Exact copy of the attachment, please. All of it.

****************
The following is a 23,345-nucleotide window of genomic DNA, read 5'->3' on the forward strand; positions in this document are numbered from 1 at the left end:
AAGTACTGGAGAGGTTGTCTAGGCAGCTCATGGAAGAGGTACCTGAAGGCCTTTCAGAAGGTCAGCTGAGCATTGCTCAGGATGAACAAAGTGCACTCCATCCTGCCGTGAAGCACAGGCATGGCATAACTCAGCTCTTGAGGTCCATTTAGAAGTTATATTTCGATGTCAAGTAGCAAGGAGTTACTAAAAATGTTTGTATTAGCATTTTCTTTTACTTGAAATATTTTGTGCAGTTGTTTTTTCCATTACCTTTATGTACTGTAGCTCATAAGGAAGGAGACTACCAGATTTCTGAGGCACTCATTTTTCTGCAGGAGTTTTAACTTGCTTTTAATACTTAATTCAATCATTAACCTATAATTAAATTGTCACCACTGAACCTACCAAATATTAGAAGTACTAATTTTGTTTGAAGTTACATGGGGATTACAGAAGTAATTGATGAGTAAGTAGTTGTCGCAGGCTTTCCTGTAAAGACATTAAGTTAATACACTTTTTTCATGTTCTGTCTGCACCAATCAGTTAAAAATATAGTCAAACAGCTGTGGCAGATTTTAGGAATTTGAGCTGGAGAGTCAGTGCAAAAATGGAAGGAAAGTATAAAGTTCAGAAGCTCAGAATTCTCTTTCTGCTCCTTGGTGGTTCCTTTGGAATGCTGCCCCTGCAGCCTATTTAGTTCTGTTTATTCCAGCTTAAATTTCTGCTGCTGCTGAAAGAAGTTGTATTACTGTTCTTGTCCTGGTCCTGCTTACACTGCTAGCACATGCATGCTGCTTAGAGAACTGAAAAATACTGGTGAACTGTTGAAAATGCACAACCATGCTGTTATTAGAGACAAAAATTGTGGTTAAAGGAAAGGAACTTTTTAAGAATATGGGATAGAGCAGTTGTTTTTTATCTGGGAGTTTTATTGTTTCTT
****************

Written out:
The following is a 23,345-nucleotide window of genomic DNA, read 5'->3' on the forward strand; positions in this document are numbered from 1 at the left end:
AAGTACTGGAGAGGTTGTCTAGGCAGCTCATGGAAGAGGTACCTGAAGGCCTTTCAGAAGGTCAGCTGAGCATTGCTCAGGATGAACAAAGTGCACTCCATCCTGCCGTGAAGCACAGGCATGGCATAACTCAGCTCTTGAGGTCCATTTAGAAGTTATATTTCGATGTCAAGTAGCAAGGAGTTACTAAAAATGTTTGTATTAGCATTTTCTTTTACTTGAAATATTTTGTGCAGTTGTTTTTTCCATTACCTTTATGTACTGTAGCTCATAAGGAAGGAGACTACCAGATTTCTGAGGCACTCATTTTTCTGCAGGAGTTTTAACTTGCTTTTAATACTTAATTCAATCATTAACCTATAATTAAATTGTCACCACTGAACCTACCAAATATTAGAAGTACTAATTTTGTTTGAAGTTACATGGGGATTACAGAAGTAATTGATGAGTAAGTAGTTGTCGCAGGCTTTCCTGTAAAGACATTAAGTTAATACACTTTTTTCATGTTCTGTCTGCACCAATCAGTTAAAAATATAGTCAAACAGCTGTGGCAGATTTTAGGAATTTGAGCTGGAGAGTCAGTGCAAAAATGGAAGGAAAGTATAAAGTTCAGAAGCTCAGAATTCTCTTTCTGCTCCTTGGTGGTTCCTTTGGAATGCTGCCCCTGCAGCCTATTTAGTTCTGTTTATTCCAGCTTAAATTTCTGCTGCTGCTGAAAGAAGTTGTATTACTGTTCTTGTCCTGGTCCTGCTTACACTGCTAGCACATGCATGCTGCTTAGAGAACTGAAAAATACTGGTGAACTGTTGAAAATGCACAACCATGCTGTTATTAGAGACAAAAATTGTGGTTAAAGGAAAGGAACTTTTTAAGAATATGGGATAGAGCAGTTGTTTTTTATCTGGGAGTTTTATTGTTTCTT